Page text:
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Could
Your
Child
Have
head
lice?
NITS AND HEAD LICE ARE A GROWING MENACE SUFFERED ESPECIALLY BY
SCHOOL-GOING CHILDREN, AND CAN BE A SOURCE OF EMBARRASSMENT FOR
PARENTS.
HEALTH
INVESTIGATES THIS PROBLEM AND SHEDS SOME PRACTICAL
SOLUTIONS OF GETTING RID OF NITS AND LICE COMPLETELY.
Amanda, a stay home mum living in Sharjah
recently received a call from her six-year-old
daughter Mary’s school nurse that they had
found nits in her hair. “She asked me to come
immediately to collect her. At that moment,
I felt extremely embarrassed. I had not even
really seen a nit or lice; I never had it as a child.
And though I did notice Mary scratching a few
times but never would have imagined it was
this bad!” she laments.
What they are
Consultant and Clinical Professor in the GMC
Hospital Paediatric Department Dr. Imad
Ouda Al Sadoon tells that lice are tiny parasitic
insects that can take up residence in a number
of different places in the body and in fact,
lice have been around for centuries. Head lice
are actually wingless insects that can live for
approximately three weeks. They are grey or
brown in colour and are about two millimetres
long when fully grown. The female lays up to
six eggs a day, which she attaches to the hair
near the scalp. The eggs hatch about eight days
later. The unhatched eggs, which are called
nits, are a yellow-white colour and are often
mistaken for flakes of dry skin or dandruff.
Unlike dandruff, nits stick to the hair and
are difficult to remove. “The most common
symptom is itching and most of the itching
happens behind ears or back of the neck,” he
says while nits look like small white or yellow
brown specks and be firmly attached to the
hair near the scalp and a rash at the nape of the
neck may also develop. “Lice aren’t dangerous
and they don’t spread diseases, but they are
contagious and can spread quickly from
person to person,” he says.
Why It Happens
Lice are equally likely to be found on clean or
dirty hair. Children catch it easily at school
when they have close (head to head) contact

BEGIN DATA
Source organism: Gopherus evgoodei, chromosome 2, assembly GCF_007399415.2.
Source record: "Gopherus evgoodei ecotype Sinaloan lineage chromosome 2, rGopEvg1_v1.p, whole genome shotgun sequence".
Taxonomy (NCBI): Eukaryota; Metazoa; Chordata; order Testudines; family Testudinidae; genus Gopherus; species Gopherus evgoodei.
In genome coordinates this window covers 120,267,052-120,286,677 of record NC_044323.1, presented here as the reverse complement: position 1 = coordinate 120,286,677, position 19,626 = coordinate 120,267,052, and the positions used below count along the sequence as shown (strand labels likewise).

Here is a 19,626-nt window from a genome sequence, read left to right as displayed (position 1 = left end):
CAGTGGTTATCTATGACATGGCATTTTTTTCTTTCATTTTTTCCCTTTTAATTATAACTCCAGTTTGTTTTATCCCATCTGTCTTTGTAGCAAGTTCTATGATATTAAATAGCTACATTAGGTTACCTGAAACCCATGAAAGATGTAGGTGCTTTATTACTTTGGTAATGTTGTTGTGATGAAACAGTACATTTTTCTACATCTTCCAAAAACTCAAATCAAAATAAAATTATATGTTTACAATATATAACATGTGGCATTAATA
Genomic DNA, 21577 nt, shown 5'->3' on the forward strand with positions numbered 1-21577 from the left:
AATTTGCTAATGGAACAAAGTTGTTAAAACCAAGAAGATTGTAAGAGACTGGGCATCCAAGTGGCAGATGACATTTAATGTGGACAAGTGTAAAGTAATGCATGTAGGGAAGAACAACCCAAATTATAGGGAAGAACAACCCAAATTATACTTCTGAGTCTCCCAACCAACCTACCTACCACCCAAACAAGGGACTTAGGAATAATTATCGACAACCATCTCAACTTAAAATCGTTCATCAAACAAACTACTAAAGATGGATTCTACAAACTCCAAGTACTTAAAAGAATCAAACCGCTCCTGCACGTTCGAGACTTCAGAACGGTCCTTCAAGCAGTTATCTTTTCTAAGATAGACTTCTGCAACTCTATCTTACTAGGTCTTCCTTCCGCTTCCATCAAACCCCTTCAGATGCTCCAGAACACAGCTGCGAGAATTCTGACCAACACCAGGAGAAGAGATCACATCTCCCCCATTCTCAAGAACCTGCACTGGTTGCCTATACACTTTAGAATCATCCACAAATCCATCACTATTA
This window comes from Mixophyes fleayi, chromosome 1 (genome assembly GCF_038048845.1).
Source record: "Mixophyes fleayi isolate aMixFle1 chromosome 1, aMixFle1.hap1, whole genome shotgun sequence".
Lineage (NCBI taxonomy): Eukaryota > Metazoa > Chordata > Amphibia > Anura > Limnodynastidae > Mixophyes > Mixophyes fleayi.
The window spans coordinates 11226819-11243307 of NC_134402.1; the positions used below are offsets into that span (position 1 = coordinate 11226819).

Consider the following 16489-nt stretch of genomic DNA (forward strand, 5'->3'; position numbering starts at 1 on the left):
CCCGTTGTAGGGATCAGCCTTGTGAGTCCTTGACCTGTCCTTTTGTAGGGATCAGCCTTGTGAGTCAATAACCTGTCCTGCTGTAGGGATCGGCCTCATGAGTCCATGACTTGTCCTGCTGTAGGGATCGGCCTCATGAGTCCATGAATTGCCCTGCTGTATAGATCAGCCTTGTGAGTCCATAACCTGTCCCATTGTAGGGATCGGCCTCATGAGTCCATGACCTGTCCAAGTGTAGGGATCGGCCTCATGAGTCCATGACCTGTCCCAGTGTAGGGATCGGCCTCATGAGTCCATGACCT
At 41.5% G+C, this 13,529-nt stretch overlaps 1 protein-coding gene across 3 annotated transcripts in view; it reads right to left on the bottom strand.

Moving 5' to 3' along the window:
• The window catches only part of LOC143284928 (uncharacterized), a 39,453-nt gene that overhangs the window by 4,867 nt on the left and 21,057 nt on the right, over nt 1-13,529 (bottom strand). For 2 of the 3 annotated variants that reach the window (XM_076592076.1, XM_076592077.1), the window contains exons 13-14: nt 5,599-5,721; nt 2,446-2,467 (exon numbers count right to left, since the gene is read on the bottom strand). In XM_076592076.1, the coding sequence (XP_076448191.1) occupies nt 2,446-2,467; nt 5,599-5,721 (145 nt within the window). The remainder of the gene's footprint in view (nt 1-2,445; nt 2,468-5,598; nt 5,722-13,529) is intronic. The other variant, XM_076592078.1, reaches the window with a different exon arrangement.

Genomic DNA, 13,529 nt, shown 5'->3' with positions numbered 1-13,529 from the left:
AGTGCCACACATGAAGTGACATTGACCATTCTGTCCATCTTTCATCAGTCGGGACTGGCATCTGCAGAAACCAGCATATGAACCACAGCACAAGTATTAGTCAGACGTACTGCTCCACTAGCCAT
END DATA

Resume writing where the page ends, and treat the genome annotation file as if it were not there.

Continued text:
with other children with the same problem.
However, they will not clear up on their own
and should be treated promptly as nits are
highly contagious and spread quite easily.
Contrary to popular belief, head lice cannot
jump, hop or fly; children often get head lice
from close contact when playing together,
whispering, hugging or when they are in close
contact with an infected adult. Head lice may
occur in anyone but are most common in
children aged 4 to 11 because of their close
contact with each other at school. Girls seem
to be more prone to head lice than boys are.
Researchers think this is because girls are more
likely to put their heads together when they are
playing or working. However, head lice cannot
survive for long when away from the scalp and
those found away from the head are usually
dying.
Signs
According to Dr. Al Sadoon, some signs
of head lice include intense scratching and
excoriation of the skin. Head lice infection can
cause an itchy head or neck, or a rash, which
is often worse behind the ears or on the back
of the neck. However, it is possible to have had
head lice for several months before you notice
any itchiness, and some people may not report
itching at all. It is important to check your or
your child’s hair if you have been in contact
with someone with confirmed head lice, in
order that all cases can be treated. Other signs
of head lice infection are nits stuck to the hair
as they grow out or lice droppings, which look
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Oct/Nov 2013